As much as it shames me to say - the Army is smarter than the Navy by an order of magnitude on this.
The Army this month began issuing new uniforms printed with a camouflage pattern called MultiCam, which is designed to blend in better with the varied landscapes of the country's mountainous terrain.I first put out my preference in Spring of '08 for multicam - and I liked it even earlier than that.
"MultiCam was selected as being the best pattern suited to Afghanistan," says Lt. Col. Mike Sloane, product manager for soldier clothing and individual equipment for Army's Program Executive Office Soldier.
The first to get the clothing is the 2nd Brigade 34th Infantry division, an Iowa National Guard unit preparing to deploy overseas from Camp Shelby, Miss. Brigades will get the uniforms as they deploy. Those that have already deployed will begin turning in their uniforms for new ones in December.
The current camouflage has been in use for six years and consists of hundreds of tiny squares bearing shades of tan, green and gray.
The MultiCam uniforms (as well as backpacks and other gear) are a patchwork of seven shades, including greens, tan and brown interspersed with dark brown splotches.
One significant difference between the two patterns is that MultiCam is designed not only to blend with the environment but also to reflect some surrounding colors, taking on an overall green appearance under a forest canopy and a tan look in the open desert, according to Crye Precision, the Brooklyn company that created the pattern.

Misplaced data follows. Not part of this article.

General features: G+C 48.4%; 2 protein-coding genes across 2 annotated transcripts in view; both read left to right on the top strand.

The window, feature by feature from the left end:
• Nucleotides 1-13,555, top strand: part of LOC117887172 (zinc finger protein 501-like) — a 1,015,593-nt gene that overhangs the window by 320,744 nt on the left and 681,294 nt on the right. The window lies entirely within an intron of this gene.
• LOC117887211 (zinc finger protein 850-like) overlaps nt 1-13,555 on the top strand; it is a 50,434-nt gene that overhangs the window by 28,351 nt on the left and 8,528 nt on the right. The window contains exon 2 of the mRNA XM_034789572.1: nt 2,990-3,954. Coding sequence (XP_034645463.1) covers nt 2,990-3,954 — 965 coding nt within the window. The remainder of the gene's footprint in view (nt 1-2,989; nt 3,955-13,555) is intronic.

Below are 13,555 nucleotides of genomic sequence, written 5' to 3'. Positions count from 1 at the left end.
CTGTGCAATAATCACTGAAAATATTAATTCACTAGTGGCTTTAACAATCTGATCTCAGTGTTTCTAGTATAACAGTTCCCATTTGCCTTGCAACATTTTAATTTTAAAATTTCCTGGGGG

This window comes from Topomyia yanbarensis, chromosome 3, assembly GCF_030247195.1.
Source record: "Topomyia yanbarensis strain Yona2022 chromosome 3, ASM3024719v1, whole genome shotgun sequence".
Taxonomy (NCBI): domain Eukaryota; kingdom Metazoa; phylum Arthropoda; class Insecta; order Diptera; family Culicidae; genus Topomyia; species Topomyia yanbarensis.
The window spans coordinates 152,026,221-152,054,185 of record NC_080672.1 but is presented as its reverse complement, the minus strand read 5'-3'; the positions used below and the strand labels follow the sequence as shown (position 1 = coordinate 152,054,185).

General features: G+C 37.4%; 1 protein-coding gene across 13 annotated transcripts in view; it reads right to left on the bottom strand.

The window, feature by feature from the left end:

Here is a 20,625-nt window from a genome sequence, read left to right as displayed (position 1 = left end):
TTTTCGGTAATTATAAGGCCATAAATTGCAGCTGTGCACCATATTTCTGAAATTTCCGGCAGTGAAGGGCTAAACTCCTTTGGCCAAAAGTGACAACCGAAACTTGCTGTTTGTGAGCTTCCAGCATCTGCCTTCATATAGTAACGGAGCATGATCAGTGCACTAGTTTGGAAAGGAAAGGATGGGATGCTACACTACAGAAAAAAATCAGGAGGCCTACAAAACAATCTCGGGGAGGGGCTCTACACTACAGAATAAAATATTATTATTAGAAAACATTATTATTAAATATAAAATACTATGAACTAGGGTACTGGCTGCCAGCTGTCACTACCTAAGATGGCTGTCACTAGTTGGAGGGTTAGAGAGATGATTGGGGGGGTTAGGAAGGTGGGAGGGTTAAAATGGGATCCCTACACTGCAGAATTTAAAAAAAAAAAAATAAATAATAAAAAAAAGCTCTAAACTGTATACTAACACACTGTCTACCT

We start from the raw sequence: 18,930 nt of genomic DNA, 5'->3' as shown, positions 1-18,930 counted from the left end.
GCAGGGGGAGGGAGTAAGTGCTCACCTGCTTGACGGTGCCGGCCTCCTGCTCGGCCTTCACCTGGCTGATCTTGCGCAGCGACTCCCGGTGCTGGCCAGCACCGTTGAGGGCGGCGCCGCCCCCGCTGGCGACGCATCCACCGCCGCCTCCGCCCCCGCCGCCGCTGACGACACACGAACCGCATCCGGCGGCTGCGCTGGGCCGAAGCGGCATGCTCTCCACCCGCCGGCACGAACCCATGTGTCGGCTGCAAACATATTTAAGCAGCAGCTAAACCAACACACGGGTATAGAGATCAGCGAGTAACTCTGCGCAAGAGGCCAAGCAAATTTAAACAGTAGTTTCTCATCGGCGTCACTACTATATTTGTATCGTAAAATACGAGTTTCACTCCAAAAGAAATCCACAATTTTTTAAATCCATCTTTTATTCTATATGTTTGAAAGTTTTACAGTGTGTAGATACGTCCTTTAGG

The pattern also benefits U.S. troops who fight mostly under the cover of darkness. It is less reflective of infrared and near-infrared colors, "so at night you'll blend into the background a little bit" when seen through night-vision goggles, Sloane says.
It didn't take a chrystal ball to figure that out, I wasn't alone in seeing it was the right answer either. As the Navy's NWU I, II, III train-wreck roll-out continues and Navy stuffs sea bags with cheesy, hard to supply, expensive, and duplicative uniforms .... there is still time to do the right thing and say, "We screwed the pooch on this. We will do what the Army does WRT camo."
That is the solution. We can do it now and save the Navy and its Sailors money, time, and supply troubles. As stated before - it will hide paint just fine if you insist that is the reason you want CAMO on ships (though most would prefer coveralls that I talk to when underway if given the choice between that and NWU). It also works fine ashore. It could replace three uniforms (more if you include DCU for non-NSW).
We won't do that though - only because of mens' tender egos. That is sad; Sailors will be poorer and overburdened because grown men who call themselves leaders act like poorly raised 8-yr old girls.